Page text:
Steampunk radio on the Victorian Internet

A remarkable story about Victorian media innovation

Radio is changing. The first digital radio platform – DAB – is in danger of being eclipsed before most of us have even bought one. The second wave is evolving fast, but widespread Internet radio is years away so radio stations are investing in web sites and apps. Meanwhile, audiences for radio everywhere are steady but looking fragile and everyone’s waiting for a persuasive mixture of content and convenience to justify the switch to digital. And billions of cheap-to-own FM radios are a huge impediment to switching.

130 years ago, nearly thirty years before the first public radio broadcast, at an international electrical exhibition in Paris, entrepreneur Clément Ader prototyped a package of content delivered on a new platform, the telephone. He called his prototype a ‘telephonic opera’ service because opera performances were the main content (just as they had been in Zurich in 1878, when a performance of Don Pasquale was relayed via telephone only months after its invention). The prototype became a commercial product later in the decade under the name Théâtrophone.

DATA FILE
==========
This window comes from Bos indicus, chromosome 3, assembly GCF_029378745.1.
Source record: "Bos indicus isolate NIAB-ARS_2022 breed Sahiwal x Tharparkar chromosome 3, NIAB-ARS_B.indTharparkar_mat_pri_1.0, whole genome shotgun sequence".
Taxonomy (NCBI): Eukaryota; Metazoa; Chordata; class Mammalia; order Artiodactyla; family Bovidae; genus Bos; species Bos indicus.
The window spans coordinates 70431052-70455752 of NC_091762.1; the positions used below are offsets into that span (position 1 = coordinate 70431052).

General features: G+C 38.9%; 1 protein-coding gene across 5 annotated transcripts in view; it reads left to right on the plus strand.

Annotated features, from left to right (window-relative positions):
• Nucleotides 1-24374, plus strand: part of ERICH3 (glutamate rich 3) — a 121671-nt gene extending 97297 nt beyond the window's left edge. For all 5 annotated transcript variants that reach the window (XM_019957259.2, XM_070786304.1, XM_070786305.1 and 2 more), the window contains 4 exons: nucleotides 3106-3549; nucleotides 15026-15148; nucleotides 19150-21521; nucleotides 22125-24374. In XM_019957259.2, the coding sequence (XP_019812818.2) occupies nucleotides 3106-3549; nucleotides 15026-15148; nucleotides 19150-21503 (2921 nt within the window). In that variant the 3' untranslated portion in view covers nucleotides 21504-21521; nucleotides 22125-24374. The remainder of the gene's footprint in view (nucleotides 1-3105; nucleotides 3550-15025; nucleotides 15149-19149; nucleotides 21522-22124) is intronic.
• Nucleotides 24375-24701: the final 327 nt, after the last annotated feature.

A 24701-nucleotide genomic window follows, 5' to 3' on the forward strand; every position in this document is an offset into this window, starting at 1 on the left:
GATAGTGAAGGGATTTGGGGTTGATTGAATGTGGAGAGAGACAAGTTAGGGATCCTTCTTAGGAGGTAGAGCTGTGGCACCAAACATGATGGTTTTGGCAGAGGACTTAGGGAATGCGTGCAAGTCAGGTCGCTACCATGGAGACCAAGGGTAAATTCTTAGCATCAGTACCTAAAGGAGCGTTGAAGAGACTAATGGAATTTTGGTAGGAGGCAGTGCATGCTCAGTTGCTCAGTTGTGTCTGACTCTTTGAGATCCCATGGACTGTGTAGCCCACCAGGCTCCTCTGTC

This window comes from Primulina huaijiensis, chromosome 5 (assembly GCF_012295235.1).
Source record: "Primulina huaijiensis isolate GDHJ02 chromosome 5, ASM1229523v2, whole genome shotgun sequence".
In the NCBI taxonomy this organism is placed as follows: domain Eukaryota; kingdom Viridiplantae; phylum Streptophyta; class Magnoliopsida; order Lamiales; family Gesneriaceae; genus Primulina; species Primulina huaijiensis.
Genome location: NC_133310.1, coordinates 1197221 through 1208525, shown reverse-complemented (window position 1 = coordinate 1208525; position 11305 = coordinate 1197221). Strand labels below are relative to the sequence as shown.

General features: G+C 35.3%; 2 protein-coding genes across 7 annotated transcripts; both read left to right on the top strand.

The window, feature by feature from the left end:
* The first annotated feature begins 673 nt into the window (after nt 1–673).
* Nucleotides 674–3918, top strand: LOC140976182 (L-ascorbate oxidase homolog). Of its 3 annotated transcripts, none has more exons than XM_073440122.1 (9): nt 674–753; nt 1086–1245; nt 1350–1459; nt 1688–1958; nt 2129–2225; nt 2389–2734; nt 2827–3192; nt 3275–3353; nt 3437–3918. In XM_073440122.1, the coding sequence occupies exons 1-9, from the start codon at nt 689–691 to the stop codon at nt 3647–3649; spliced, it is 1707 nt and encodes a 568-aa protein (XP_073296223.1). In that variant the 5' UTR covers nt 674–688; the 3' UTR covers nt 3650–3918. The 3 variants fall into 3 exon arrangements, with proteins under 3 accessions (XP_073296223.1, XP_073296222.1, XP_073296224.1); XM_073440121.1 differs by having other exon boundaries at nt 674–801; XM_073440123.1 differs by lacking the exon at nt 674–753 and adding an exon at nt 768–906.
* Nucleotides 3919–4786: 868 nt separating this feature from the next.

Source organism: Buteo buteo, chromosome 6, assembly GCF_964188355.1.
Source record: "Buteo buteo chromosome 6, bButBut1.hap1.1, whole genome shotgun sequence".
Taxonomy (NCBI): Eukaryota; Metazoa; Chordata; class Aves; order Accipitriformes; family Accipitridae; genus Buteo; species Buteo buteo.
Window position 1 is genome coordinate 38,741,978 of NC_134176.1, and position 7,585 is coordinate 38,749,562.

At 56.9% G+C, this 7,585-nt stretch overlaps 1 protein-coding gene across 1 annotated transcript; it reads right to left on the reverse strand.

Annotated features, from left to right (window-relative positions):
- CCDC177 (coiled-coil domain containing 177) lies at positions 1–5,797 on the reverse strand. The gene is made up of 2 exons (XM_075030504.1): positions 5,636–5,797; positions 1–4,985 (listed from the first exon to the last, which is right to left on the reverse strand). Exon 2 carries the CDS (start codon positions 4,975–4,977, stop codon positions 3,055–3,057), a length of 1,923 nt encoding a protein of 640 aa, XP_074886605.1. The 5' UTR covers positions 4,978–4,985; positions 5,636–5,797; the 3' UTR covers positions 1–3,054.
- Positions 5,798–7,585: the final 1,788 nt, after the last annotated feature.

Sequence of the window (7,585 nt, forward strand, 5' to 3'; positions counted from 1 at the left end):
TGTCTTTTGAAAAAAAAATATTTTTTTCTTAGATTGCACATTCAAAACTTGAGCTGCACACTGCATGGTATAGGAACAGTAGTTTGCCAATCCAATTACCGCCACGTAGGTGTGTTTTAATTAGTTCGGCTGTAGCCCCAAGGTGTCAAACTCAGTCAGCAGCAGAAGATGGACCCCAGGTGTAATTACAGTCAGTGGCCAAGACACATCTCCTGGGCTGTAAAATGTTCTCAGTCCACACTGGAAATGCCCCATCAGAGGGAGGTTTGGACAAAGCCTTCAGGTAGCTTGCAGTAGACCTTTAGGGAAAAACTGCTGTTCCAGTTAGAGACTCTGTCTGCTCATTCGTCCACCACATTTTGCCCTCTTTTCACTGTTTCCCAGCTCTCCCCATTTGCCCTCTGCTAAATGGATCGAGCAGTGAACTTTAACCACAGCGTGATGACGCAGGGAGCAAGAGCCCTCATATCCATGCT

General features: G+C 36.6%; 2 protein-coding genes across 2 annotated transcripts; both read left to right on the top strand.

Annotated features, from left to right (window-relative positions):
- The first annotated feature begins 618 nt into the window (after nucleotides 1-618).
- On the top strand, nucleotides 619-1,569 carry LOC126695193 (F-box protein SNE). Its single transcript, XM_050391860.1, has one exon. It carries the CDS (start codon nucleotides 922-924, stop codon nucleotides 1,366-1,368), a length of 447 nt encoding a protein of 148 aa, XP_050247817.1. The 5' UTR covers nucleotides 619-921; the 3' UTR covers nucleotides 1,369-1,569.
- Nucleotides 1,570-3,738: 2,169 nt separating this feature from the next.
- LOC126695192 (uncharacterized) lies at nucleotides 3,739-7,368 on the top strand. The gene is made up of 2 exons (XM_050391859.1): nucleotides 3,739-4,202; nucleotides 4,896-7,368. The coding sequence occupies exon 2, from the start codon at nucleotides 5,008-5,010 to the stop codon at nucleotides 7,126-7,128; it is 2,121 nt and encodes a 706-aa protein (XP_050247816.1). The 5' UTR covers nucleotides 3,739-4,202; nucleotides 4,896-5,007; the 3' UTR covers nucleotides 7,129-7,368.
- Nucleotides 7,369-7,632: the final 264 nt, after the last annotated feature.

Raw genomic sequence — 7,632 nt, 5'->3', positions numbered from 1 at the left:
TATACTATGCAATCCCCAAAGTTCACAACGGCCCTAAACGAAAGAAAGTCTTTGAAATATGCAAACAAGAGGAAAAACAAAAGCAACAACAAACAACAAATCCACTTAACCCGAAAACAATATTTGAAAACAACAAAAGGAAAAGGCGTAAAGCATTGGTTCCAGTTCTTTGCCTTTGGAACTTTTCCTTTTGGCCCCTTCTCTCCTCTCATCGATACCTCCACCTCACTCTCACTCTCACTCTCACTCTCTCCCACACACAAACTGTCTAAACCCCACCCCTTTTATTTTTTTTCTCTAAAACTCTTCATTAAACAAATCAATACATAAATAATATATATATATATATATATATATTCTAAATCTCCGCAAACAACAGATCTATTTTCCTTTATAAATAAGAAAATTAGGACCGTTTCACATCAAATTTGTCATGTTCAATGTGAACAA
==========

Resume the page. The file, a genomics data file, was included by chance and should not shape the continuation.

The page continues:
Subscribers to the service, including, I kid you not, Marcel Proust (in his cork-lined room at 102 Boulevard Hausmann), dialled in from their home telephones (a technology that was only a decade old itself) and asked to be put through to one of the participating theatres. They then listened to the evening’s performance live. In stereo. At the time of the original demonstration, Scientific American said:

The singers placed themselves in the mind of the listener, some to the right and others to the left. It’s easy to follow their movements and to indicate exactly, each time that they change their position, the imaginary distance at which they appear to be.

Two separate telephone lines delivered signals from two stage microphones: one right, one left (this Wikipedia entry suggests eighty microphones and, since they weren’t electronic microphones, just crude acoustic ones, that doesn’t sound unreasonable).

A subscriber to an equivalent service in London, Electrophone, described the process: